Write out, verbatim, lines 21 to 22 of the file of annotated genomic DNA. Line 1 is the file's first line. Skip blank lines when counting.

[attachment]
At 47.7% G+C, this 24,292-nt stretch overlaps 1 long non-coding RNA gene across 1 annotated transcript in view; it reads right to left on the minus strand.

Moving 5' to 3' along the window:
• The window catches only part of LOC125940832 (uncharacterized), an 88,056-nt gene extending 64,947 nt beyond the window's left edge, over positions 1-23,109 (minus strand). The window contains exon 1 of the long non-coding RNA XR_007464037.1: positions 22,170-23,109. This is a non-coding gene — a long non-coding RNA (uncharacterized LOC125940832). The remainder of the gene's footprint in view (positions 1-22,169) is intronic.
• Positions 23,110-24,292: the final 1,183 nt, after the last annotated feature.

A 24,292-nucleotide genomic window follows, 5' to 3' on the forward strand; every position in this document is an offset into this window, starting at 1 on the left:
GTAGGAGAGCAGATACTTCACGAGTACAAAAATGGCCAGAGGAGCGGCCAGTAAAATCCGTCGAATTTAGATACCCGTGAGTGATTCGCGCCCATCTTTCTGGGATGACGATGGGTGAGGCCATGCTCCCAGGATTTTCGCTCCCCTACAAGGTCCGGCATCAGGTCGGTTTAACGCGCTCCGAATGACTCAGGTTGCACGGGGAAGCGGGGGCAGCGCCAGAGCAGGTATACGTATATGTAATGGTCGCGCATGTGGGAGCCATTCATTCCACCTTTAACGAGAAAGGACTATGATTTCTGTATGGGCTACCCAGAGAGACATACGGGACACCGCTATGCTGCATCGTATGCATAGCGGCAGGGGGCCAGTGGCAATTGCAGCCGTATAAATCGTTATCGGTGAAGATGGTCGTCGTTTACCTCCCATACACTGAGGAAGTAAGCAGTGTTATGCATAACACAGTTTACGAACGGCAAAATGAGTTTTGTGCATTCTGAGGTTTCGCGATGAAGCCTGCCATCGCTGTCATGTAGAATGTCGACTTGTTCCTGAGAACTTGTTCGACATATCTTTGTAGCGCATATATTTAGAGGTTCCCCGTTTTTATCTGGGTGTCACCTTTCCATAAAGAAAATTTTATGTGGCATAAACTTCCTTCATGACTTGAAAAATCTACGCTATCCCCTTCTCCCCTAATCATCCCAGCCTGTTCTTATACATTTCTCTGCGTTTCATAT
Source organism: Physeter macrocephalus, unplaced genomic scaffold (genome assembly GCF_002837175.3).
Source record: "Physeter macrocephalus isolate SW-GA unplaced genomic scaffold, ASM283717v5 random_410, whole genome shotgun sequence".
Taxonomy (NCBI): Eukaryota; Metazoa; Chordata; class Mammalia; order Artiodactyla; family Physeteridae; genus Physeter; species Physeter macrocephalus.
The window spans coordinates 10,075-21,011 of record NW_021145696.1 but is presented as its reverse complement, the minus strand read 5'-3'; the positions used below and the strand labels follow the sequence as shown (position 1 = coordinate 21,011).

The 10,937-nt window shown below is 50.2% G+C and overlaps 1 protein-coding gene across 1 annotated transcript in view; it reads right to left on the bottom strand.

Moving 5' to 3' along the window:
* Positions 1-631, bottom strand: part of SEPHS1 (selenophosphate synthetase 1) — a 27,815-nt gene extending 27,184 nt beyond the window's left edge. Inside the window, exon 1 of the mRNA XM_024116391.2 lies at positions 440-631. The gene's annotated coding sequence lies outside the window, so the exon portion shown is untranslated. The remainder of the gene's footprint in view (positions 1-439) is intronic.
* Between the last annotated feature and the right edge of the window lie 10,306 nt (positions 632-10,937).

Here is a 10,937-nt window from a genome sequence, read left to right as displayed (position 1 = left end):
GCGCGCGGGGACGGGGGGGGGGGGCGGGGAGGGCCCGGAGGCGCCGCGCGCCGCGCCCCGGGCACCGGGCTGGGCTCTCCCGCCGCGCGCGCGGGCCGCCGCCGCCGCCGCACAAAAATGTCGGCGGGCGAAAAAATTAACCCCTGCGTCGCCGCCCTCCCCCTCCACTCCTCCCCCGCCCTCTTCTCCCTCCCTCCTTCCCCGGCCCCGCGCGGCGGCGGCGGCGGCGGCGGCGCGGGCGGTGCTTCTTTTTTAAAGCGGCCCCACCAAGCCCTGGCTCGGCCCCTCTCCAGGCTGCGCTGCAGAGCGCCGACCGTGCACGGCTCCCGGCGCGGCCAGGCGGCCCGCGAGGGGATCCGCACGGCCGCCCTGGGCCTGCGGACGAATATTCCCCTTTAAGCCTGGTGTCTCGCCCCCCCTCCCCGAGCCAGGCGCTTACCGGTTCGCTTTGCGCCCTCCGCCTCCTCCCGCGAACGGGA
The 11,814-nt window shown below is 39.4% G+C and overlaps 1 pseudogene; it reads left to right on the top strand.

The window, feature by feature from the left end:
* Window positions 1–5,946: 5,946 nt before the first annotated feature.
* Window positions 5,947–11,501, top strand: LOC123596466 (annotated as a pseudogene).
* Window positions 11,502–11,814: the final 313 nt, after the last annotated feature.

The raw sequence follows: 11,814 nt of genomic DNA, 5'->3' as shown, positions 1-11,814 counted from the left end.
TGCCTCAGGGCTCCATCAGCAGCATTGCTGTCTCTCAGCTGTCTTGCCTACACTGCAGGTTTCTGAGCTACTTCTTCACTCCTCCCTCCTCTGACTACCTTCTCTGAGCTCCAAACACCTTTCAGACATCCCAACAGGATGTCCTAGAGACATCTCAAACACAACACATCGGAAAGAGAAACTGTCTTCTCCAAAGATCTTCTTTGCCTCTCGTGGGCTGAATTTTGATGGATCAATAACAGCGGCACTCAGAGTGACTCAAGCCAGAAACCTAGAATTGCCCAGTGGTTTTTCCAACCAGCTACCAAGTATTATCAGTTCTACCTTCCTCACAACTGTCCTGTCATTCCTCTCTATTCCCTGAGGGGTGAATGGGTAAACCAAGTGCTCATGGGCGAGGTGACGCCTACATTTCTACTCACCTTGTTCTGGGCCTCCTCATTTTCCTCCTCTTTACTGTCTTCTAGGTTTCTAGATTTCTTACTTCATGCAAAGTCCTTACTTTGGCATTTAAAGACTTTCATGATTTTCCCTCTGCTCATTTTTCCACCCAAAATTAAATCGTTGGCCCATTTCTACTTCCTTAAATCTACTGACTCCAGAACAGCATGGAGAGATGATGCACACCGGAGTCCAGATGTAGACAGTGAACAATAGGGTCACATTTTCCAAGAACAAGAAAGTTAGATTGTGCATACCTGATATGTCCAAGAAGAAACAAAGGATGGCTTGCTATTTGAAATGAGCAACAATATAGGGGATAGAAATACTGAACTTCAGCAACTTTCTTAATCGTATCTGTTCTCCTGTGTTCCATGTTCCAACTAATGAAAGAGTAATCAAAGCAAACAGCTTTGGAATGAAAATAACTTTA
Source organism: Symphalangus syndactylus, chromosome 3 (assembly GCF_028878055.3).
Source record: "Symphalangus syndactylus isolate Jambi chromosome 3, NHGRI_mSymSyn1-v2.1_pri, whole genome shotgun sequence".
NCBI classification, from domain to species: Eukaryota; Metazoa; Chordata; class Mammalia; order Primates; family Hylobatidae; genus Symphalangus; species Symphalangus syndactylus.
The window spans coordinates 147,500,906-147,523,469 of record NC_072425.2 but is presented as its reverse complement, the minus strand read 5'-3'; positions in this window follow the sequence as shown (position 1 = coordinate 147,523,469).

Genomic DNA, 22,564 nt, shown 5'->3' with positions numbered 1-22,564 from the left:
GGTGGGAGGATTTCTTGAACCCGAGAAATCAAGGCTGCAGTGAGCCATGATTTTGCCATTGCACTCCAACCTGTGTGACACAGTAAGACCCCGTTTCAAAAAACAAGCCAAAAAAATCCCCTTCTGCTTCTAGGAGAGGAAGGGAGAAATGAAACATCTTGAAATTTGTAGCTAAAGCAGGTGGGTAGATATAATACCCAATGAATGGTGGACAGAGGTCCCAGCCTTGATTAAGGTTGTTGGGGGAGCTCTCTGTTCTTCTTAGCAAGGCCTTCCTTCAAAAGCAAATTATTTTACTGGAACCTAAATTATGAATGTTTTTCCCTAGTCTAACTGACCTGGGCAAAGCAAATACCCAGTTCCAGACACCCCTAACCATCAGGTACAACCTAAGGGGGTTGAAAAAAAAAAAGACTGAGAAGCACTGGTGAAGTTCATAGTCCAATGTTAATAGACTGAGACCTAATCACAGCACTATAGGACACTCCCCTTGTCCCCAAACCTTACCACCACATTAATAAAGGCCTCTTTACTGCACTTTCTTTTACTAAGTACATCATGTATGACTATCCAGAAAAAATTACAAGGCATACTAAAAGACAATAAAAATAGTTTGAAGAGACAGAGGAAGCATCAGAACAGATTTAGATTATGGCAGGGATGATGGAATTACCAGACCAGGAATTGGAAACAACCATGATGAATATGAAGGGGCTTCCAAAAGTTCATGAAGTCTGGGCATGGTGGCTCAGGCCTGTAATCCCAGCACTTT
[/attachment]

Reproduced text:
* Window positions 11,502–11,814: the final 313 nt, after the last annotated feature.

The raw sequence follows: 11,814 nt of genomic DNA, 5'->3' as shown, positions 1-11,814 counted from the left end.